While some may overlook the local festivals for the lack of headliners, that can often be the most endearing thing about them. Instead of waiting around all day for that big name, the no-rush feel of AsheJam instead allowed for the exploration of new artists. The biggest discovery for this writer came in the form of one Sam Lewis, a singer-songwriter out of Nashville with the look of James Taylor, the voice of Jim James, and the simplistic songwriting style of a young John Prine.
The true headliner of Friday’s schedule came in the form of Interstellar Echoes, a Pink Floyd tribute band out of Atlanta. Opening with “Speak To Me/Breathe”, the band’s commitment to authentically replicating the Brit-psych pioneers was palpable through complete movements of “Shine On You Crazy Diamond” as well as each part of “Another Brick In The Wall”, along with some mighty fine lasers. The show took on a personal touch as the keyboardist proposed to the female vocalist following “Great Gig In The Sky” (she said yes). The nostalgia-inducing headlining performance came to a close with “Comfortably Numb” as crowds left with anticipation for the following day.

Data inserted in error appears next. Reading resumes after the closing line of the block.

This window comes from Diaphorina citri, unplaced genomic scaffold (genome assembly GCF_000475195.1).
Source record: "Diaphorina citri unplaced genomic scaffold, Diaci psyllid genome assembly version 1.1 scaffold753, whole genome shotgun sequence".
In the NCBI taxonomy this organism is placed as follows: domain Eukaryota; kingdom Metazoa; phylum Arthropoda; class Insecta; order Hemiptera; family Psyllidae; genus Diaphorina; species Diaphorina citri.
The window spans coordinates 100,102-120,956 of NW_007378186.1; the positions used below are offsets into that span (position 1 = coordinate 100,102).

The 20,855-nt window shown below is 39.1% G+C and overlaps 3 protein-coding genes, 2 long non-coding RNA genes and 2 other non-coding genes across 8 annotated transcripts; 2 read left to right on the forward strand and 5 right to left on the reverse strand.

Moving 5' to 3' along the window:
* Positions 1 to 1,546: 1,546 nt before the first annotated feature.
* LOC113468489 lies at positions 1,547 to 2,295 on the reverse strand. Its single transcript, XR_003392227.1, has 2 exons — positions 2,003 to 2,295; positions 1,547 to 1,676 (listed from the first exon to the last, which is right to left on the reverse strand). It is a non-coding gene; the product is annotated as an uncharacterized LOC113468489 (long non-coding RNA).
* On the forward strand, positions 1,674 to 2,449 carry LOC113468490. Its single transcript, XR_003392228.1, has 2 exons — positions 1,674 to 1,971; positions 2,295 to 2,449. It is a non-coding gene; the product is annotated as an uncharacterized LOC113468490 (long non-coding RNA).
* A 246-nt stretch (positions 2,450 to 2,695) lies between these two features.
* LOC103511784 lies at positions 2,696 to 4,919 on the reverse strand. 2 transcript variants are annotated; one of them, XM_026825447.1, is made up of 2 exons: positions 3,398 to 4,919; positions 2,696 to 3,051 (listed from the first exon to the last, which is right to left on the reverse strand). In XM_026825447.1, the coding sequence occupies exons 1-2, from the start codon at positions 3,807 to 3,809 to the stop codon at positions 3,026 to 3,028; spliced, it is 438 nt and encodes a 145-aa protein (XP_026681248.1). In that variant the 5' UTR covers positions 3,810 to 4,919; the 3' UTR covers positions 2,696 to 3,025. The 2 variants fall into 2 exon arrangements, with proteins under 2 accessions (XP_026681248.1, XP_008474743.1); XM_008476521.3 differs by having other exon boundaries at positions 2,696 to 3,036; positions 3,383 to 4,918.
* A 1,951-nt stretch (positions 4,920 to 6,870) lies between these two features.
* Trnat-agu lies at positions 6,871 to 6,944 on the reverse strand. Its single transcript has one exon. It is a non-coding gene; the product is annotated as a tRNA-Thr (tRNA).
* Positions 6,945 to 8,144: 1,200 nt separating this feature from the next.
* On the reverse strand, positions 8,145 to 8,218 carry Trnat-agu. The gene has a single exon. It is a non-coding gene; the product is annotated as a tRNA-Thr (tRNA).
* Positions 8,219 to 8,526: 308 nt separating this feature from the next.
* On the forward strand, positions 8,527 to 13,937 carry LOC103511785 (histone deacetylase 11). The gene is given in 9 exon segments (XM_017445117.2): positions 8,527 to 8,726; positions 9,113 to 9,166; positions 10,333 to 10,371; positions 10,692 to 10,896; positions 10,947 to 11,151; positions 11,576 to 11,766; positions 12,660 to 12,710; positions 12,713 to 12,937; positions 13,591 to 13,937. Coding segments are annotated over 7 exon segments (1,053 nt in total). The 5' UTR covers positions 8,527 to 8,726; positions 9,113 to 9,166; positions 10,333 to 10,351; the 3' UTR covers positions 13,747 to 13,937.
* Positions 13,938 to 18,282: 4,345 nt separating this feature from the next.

The true start to Saturday’s festivities came promptly at 4 p.m. with The Snozzberries. Headed by guitarist/vocalist Ethan Heller, the ever-rising jam mainstays delivered a blend of improvisational music beyond classification that quickly jumped from Frank Zappa jazz jams to the heavy psychedelic riffs of Black Sabbath. Though the party was already underway on the main stages, the Off The Grid Stage provided a reprieve for those not interested in the barroom dad-rock covers of Normal Bean Band, and instead offered solace with the chilled out indie grooves of Asheville youngsters Pink Beds.
As the day wore on, fans were treated to a double dose of Grateful Dead covers beginning with Gent Treadly. A former touring partner of the late Vince Welnick, Treadly continued to carry the flame with Dead classics interspersed with its own creations, including a loving tribute to the late Dead keyboardist “Keep On Walking”.